In order to be an effective trader, it is important to understand how different currency pairs move in relation to each other.  There are a few reasons why this is significant, but most importantly, it allows traders to understand their exposure.  For example, having a portfolio that consists of the EURUSD and AUDUSD is different than having a portfolio comprised of EURUSD and USDCHF.   As indicated in the tables below, through the Monday of August, the dominance of the US dollar in fundamental schemes and turn in rate expectatiosn led to a relatively strong correlation (0.75) between EURUSD and AUDUSD. On the other, Switzerland’s trade ties with the Euro-Zone economy kept the euro correlation to USDCHF (-0.90) almost exactly on opposite ends of the spectrum.  This means that having long exposure in both EURUSD and long USDCHF would generally negate profit or loss because when EURUSD rallies, USDCHF will sell off the majority of the time.  Of course, these two currencies may have different pip values and the correlation is not perfect, so the P/L will not be exactly zero. On the other hand, holding long EURUSD and AUDUSD positions would be akin to nearly doubling up in one of the pairs since the correlation is so strong. 

Furthermore, we can tell from our tables that correlations shift with time.  For the past year, the carry trade has been a proiminent market driver; but large yield differentials have kept the the tide from over taking all pairs – until recently. With the market adjusting to the Australian central bank’s new dovish approach to monetary policy, there has been a significant increase in the negative relationship between AUDUSD and USDCHF. Over the past 12 months, the hold out in Aussie rates and small carry potential in USDCHF kept the correlation between the two pairs relatively low (-0.29).  However, through the past month, the sharp drop in the Aussie dollar has tightened the relationship (-0.75). Shifts such as these can be partially explained by changes in the severity of monetary policy or changes in unique domestic conditions.  Overall, having this knowledge will allow traders to effectively diversify and manage their portfolios.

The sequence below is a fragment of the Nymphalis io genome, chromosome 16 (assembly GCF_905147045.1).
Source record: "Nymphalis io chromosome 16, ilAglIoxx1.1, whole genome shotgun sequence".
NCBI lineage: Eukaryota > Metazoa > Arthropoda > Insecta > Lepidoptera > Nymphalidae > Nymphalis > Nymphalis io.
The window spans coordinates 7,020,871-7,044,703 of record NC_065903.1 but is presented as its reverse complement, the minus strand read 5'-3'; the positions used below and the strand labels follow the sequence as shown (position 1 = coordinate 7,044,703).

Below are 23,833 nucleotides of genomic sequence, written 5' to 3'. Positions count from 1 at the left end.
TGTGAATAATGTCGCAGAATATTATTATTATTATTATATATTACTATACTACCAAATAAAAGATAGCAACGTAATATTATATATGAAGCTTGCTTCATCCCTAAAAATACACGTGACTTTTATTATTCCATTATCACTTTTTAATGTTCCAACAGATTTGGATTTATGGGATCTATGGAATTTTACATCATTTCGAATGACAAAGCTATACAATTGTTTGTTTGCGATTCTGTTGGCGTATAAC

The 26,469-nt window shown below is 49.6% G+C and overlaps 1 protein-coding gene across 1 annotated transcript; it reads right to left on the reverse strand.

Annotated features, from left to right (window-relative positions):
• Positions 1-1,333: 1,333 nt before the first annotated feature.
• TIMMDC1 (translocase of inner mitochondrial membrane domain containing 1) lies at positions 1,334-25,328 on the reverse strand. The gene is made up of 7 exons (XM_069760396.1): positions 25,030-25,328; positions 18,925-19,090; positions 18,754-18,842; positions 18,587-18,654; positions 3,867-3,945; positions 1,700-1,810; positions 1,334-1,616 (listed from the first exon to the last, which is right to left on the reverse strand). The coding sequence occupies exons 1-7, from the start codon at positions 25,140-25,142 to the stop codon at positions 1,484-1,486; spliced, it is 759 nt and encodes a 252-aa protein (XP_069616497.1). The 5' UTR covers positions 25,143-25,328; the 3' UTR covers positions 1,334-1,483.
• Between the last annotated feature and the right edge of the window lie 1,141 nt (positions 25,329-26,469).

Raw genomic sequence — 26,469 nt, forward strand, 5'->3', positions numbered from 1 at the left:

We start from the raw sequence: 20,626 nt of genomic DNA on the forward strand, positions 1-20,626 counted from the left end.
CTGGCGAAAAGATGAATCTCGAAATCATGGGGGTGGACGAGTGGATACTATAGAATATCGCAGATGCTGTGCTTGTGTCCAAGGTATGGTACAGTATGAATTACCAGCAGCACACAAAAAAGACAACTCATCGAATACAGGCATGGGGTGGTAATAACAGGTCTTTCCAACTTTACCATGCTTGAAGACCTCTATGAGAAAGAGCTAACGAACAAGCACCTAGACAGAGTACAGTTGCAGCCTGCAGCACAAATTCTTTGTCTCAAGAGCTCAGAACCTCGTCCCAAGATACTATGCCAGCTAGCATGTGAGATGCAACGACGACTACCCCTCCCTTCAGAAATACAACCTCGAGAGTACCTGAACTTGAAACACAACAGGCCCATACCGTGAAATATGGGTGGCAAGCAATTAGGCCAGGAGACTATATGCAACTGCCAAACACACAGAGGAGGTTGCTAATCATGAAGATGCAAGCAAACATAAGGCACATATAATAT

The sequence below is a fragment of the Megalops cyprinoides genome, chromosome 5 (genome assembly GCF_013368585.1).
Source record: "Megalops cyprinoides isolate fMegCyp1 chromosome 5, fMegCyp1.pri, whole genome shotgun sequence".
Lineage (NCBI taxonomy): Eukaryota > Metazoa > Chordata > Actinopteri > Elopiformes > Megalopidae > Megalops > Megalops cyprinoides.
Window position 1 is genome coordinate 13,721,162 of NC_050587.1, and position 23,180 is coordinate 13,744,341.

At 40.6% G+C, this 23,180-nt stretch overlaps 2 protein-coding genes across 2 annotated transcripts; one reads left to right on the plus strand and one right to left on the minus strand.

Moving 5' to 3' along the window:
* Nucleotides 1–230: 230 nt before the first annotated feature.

Regardless of your trading strategy and whether you are looking to diversify your positions or find alternate pairs to leverage your view, it is very important to keep in mind the correlation between various currency pairs and their shifting trends.

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Written by: John Kicklighter, Currency Strategist for DailyFX.com
Questions? Comments? You can send them to jkicklighter@dailyfx.com.